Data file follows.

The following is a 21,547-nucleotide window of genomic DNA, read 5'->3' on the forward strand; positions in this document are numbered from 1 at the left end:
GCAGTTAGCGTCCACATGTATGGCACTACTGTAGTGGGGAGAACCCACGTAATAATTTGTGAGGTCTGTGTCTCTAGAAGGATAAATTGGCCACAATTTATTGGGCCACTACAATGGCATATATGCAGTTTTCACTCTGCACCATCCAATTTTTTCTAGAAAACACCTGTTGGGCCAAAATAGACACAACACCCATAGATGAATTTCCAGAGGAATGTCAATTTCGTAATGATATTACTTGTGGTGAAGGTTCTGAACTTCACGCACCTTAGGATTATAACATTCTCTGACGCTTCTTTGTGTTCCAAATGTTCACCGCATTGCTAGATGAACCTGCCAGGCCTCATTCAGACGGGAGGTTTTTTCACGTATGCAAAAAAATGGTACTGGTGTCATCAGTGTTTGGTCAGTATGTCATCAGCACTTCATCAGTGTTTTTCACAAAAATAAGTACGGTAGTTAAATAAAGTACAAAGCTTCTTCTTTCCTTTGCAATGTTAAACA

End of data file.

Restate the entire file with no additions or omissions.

The following is a 21,547-nucleotide window of genomic DNA, read 5'->3' on the forward strand; positions in this document are numbered from 1 at the left end:
GCAGTTAGCGTCCACATGTATGGCACTACTGTAGTGGGGAGAACCCACGTAATAATTTGTGAGGTCTGTGTCTCTAGAAGGATAAATTGGCCACAATTTATTGGGCCACTACAATGGCATATATGCAGTTTTCACTCTGCACCATCCAATTTTTTCTAGAAAACACCTGTTGGGCCAAAATAGACACAACACCCATAGATGAATTTCCAGAGGAATGTCAATTTCGTAATGATATTACTTGTGGTGAAGGTTCTGAACTTCACGCACCTTAGGATTATAACATTCTCTGACGCTTCTTTGTGTTCCAAATGTTCACCGCATTGCTAGATGAACCTGCCAGGCCTCATTCAGACGGGAGGTTTTTTCACGTATGCAAAAAAATGGTACTGGTGTCATCAGTGTTTGGTCAGTATGTCATCAGCACTTCATCAGTGTTTTTCACAAAAATAAGTACGGTAGTTAAATAAAGTACAAAGCTTCTTCTTTCCTTTGCAATGTTAAACA